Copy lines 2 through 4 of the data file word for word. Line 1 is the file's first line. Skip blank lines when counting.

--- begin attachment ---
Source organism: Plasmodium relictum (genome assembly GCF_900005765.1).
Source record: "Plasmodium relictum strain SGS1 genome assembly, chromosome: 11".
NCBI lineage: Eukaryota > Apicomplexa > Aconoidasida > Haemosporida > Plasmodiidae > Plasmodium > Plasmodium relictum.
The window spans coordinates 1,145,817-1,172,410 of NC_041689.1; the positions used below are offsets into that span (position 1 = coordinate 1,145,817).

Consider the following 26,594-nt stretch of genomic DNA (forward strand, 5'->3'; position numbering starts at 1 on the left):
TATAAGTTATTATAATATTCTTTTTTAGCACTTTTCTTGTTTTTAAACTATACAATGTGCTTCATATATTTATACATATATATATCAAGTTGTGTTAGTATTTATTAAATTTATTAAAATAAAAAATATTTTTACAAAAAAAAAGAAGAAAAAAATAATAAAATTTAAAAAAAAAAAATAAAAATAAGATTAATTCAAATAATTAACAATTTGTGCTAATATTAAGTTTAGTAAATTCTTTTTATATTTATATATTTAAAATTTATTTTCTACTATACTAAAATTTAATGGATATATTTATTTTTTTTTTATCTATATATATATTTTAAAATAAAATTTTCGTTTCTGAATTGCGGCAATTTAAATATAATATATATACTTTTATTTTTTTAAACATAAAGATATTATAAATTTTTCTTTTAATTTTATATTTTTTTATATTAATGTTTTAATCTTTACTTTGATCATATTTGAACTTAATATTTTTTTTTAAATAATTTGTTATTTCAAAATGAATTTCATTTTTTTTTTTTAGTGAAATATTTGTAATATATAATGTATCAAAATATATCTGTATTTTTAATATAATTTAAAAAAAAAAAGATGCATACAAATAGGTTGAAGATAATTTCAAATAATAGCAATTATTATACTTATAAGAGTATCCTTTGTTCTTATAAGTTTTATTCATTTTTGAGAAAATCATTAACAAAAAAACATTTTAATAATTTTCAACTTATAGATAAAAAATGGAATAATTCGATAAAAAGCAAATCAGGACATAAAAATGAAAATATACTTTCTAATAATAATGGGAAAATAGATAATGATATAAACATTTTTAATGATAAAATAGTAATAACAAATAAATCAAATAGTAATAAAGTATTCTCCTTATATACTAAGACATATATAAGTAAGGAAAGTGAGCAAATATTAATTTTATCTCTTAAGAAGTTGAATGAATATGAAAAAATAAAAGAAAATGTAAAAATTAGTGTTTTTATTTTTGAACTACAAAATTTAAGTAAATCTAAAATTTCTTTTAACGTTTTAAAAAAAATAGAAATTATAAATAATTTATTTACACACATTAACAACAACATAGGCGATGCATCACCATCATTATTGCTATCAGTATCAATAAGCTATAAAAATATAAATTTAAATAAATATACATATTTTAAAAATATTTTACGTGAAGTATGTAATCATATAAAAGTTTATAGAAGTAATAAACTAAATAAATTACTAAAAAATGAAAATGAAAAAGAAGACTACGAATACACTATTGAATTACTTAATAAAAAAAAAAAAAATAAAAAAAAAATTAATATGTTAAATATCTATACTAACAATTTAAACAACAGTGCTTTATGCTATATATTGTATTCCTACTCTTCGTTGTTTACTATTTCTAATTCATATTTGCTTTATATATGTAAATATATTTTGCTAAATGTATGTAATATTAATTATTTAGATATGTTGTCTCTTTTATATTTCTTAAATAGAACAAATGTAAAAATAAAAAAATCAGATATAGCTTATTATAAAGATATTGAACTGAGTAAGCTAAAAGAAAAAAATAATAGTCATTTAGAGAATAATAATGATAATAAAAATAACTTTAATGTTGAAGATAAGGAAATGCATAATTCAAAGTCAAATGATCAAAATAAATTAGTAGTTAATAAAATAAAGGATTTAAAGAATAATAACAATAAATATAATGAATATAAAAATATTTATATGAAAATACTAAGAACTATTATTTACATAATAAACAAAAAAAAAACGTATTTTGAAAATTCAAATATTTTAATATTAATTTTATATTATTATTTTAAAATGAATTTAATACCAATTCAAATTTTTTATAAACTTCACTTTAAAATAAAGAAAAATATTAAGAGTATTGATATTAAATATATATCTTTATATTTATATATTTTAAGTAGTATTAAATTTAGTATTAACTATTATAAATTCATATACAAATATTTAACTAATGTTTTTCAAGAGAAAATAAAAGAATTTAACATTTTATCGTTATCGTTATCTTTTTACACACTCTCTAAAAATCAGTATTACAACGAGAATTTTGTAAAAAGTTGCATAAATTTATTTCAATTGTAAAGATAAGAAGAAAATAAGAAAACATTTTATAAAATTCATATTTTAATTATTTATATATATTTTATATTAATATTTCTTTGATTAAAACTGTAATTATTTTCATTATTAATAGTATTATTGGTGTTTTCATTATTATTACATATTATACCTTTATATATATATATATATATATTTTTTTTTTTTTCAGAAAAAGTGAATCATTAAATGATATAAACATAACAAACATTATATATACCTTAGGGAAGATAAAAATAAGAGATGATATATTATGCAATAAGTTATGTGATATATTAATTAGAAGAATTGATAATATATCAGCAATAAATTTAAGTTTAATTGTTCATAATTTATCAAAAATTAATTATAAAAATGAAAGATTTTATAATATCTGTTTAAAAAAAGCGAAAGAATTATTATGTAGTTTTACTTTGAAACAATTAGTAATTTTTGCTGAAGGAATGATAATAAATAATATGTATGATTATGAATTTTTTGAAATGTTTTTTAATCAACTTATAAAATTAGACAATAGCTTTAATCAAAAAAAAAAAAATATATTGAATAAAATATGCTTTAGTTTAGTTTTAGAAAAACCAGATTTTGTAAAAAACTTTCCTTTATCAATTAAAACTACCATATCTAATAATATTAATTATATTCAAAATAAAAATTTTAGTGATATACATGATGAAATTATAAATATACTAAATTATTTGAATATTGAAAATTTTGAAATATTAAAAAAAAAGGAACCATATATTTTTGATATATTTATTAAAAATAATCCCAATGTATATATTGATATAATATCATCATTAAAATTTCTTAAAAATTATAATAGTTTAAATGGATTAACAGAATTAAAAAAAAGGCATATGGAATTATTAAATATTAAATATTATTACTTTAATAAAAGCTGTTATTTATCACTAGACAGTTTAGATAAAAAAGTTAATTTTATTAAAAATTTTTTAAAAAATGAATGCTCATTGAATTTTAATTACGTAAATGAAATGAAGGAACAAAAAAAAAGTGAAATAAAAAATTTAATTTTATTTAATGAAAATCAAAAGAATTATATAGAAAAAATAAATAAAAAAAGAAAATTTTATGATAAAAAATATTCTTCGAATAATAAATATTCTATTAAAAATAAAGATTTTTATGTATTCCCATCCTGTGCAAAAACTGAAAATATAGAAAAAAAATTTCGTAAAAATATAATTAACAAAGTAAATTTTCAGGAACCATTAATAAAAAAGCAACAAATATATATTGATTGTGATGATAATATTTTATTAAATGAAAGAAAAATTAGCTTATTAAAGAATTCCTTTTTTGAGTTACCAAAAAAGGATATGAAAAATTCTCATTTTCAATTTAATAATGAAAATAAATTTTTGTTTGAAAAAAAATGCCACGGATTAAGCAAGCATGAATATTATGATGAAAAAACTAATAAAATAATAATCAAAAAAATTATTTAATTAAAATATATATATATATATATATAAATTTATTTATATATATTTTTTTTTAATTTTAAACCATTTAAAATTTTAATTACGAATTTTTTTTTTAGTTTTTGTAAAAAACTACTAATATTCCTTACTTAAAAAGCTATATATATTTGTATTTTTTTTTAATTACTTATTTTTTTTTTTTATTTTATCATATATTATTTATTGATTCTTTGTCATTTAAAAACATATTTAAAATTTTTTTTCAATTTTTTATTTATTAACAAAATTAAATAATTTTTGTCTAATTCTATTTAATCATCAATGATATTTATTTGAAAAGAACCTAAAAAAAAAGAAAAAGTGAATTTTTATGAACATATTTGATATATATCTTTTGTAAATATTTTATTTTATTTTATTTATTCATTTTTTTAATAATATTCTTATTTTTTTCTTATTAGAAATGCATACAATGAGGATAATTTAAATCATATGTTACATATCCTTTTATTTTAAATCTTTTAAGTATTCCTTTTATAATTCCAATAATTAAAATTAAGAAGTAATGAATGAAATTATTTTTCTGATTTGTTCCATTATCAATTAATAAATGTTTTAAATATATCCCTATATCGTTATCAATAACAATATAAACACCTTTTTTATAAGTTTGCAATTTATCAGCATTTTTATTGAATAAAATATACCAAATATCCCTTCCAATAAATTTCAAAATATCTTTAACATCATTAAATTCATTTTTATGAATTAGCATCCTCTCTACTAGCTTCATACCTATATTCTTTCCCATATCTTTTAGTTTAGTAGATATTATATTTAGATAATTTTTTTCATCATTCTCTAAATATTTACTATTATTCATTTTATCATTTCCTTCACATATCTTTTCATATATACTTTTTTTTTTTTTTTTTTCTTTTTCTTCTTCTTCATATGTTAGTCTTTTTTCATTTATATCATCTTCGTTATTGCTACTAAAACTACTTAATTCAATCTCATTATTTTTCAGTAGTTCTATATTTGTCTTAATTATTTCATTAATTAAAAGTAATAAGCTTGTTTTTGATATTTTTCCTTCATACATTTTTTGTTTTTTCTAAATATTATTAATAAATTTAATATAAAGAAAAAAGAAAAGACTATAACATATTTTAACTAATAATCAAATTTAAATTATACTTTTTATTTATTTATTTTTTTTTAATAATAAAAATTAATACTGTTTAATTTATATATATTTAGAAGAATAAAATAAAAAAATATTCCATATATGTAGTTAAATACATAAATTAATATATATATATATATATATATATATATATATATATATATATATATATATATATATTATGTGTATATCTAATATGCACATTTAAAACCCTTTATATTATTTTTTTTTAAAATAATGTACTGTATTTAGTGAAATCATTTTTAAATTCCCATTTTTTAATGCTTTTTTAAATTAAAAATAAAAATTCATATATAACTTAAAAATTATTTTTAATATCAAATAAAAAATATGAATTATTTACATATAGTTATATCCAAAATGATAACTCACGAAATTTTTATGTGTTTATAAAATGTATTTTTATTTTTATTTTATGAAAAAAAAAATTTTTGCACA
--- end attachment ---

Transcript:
Source record: "Plasmodium relictum strain SGS1 genome assembly, chromosome: 11".
NCBI lineage: Eukaryota > Apicomplexa > Aconoidasida > Haemosporida > Plasmodiidae > Plasmodium > Plasmodium relictum.
The window spans coordinates 1,145,817-1,172,410 of NC_041689.1; the positions used below are offsets into that span (position 1 = coordinate 1,145,817).